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Select Homily
December, 6 2015

2nd Sunday of Advent (C)

Rev. Richard Eslinger

We have not even arrived at the celebration of the birth of the Messiah this Advent Sunday and yet, here we are beginning again.  It is interesting just how similar the openings are in St. Luke for the Christmas story and for this story of the beginning of the Baptist’s ministry.  It is as if in each case, a newspaper reader in first century Palestine looked at the news, beginning, of course, on the front page.  There, with large type headlines, there would be some news about the emperor Tiberias, maybe on the occasion of his issuing a decree.  Certainly a photo of the emperor would be prominently featured.  Then, there could be a smaller article about Pontius Pilate, still on the first page.  Pilate could have been interviewed in his palace at Caesarea, right by the Mediterranean coast.  Now in order to get to any coverage of Herod and brother Phillip, you would need to flip through several pages of the paper, but in a section called “Region,” there would be some news about each.  We might learn where they appeared for a public event or maybe read some more personal celebrity-type news about their life styles and those of their families.   Finally, toward the back of the first section of the paper, you might notice a little squib about Lysanius of Abilene.  To be sure, we are dealing with small potatoes here.  Any copy about Lysanius would need to be accompanied by a map showing the location of Abilene.  This petty prince is so obscure that his only moment of fame is really provided by St. Luke in this passage of Scripture.  After all, Abilene, Texas is much better known among U.S. citizens than Abilene in Syria was known by anybody outside that barren little province.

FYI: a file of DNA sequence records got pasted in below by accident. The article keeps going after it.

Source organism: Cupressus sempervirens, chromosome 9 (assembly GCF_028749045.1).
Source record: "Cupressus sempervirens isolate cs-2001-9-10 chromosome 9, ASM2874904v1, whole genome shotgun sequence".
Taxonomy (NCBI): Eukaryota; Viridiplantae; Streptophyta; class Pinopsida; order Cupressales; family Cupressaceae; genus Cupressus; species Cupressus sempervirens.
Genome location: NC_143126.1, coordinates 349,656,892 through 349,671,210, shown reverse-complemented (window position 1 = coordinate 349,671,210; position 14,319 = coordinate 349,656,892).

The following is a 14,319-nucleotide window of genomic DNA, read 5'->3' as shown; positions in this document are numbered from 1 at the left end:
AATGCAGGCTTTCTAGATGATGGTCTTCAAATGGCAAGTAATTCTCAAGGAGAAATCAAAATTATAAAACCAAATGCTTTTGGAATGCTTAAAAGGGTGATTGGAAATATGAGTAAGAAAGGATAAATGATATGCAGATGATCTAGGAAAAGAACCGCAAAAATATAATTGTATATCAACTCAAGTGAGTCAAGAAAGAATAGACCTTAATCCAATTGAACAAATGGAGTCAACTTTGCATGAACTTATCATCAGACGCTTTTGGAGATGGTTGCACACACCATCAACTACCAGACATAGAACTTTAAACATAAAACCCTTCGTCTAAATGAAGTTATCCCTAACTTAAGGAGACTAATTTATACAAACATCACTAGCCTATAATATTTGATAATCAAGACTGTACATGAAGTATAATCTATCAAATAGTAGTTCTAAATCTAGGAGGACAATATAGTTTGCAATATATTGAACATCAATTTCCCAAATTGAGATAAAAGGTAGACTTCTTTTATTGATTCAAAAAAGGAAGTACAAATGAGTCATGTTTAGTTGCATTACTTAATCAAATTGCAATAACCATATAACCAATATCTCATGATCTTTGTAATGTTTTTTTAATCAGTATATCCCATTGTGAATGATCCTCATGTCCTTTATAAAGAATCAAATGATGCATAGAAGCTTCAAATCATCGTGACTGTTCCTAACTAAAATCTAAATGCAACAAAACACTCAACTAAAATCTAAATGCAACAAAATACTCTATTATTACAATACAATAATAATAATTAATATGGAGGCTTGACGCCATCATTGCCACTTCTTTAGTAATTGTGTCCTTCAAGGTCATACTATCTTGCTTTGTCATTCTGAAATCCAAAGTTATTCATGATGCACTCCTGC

Now we arrive at the religion section of the paper.  Once again, there is a front page of big stories focusing on the Temple and on the High Priest that year.  Probably the story highlighted Caiaphas who was serving as High Priest at that time.  But just like we mention previous U.S. presidents in articles on the present occupant of the White House, old Annas—who had served his term sometime earlier—is brought into the feature story.  (Maybe the headline compared the policies or liturgical practices of the two.)  And finally, buried way in the back of the paper you might spot an article about the use of water in religious practices of the day—about the ritual cleansing needed before entering the Temple and about the frequent washings practiced by that strange group of Essenses down by the Dead Sea.  Somewhere in the article there might be one line devoted to a certain John who was also baptizing people along the lower Jordan.  Period.